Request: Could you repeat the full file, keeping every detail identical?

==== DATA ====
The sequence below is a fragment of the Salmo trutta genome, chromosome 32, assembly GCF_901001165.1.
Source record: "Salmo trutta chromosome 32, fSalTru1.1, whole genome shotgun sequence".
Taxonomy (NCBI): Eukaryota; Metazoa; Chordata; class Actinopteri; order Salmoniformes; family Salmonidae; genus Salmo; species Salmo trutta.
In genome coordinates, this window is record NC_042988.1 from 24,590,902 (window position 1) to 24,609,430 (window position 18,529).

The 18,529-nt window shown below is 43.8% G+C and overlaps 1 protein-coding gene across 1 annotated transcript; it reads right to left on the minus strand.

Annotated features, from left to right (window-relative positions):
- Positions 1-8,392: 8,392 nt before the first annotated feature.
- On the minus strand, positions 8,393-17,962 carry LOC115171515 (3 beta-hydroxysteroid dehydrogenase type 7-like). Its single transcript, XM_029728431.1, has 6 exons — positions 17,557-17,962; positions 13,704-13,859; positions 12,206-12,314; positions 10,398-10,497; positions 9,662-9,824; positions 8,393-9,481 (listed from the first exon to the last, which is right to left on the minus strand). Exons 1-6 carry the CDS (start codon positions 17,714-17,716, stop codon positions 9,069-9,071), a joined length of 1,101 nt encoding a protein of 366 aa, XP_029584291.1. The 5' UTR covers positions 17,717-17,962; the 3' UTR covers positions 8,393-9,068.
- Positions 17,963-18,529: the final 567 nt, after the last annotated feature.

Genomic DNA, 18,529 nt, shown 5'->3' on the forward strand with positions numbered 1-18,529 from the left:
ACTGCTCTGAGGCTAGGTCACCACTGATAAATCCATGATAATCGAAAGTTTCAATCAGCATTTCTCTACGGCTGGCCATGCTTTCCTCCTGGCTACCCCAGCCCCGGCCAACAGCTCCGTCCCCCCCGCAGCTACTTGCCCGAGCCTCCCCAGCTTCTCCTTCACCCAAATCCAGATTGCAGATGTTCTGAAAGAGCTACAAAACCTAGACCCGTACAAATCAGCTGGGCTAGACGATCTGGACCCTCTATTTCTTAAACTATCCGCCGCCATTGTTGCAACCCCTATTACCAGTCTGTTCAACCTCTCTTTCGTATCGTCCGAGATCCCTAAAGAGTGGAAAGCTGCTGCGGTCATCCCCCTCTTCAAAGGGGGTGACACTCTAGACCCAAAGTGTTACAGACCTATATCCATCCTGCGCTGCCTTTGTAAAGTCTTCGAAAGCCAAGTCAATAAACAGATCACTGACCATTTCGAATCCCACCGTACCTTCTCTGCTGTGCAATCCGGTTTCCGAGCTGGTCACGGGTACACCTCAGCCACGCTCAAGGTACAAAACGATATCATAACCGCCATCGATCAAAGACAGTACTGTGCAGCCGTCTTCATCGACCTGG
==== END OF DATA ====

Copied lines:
The sequence below is a fragment of the Salmo trutta genome, chromosome 32, assembly GCF_901001165.1.
Source record: "Salmo trutta chromosome 32, fSalTru1.1, whole genome shotgun sequence".
Taxonomy (NCBI): Eukaryota; Metazoa; Chordata; class Actinopteri; order Salmoniformes; family Salmonidae; genus Salmo; species Salmo trutta.
In genome coordinates, this window is record NC_042988.1 from 24,590,902 (window position 1) to 24,609,430 (window position 18,529).

The 18,529-nt window shown below is 43.8% G+C and overlaps 1 protein-coding gene across 1 annotated transcript; it reads right to left on the minus strand.

Annotated features, from left to right (window-relative positions):
- Positions 1-8,392: 8,392 nt before the first annotated feature.
- On the minus strand, positions 8,393-17,962 carry LOC115171515 (3 beta-hydroxysteroid dehydrogenase type 7-like). Its single transcript, XM_029728431.1, has 6 exons — positions 17,557-17,962; positions 13,704-13,859; positions 12,206-12,314; positions 10,398-10,497; positions 9,662-9,824; positions 8,393-9,481 (listed from the first exon to the last, which is right to left on the minus strand). Exons 1-6 carry the CDS (start codon positions 17,714-17,716, stop codon positions 9,069-9,071), a joined length of 1,101 nt encoding a protein of 366 aa, XP_029584291.1. The 5' UTR covers positions 17,717-17,962; the 3' UTR covers positions 8,393-9,068.
- Positions 17,963-18,529: the final 567 nt, after the last annotated feature.

Genomic DNA, 18,529 nt, shown 5'->3' on the forward strand with positions numbered 1-18,529 from the left:
ACTGCTCTGAGGCTAGGTCACCACTGATAAATCCATGATAATCGAAAGTTTCAATCAGCATTTCTCTACGGCTGGCCATGCTTTCCTCCTGGCTACCCCAGCCCCGGCCAACAGCTCCGTCCCCCCCGCAGCTACTTGCCCGAGCCTCCCCAGCTTCTCCTTCACCCAAATCCAGATTGCAGATGTTCTGAAAGAGCTACAAAACCTAGACCCGTACAAATCAGCTGGGCTAGACGATCTGGACCCTCTATTTCTTAAACTATCCGCCGCCATTGTTGCAACCCCTATTACCAGTCTGTTCAACCTCTCTTTCGTATCGTCCGAGATCCCTAAAGAGTGGAAAGCTGCTGCGGTCATCCCCCTCTTCAAAGGGGGTGACACTCTAGACCCAAAGTGTTACAGACCTATATCCATCCTGCGCTGCCTTTGTAAAGTCTTCGAAAGCCAAGTCAATAAACAGATCACTGACCATTTCGAATCCCACCGTACCTTCTCTGCTGTGCAATCCGGTTTCCGAGCTGGTCACGGGTACACCTCAGCCACGCTCAAGGTACAAAACGATATCATAACCGCCATCGATCAAAGACAGTACTGTGCAGCCGTCTTCATCGACCTGG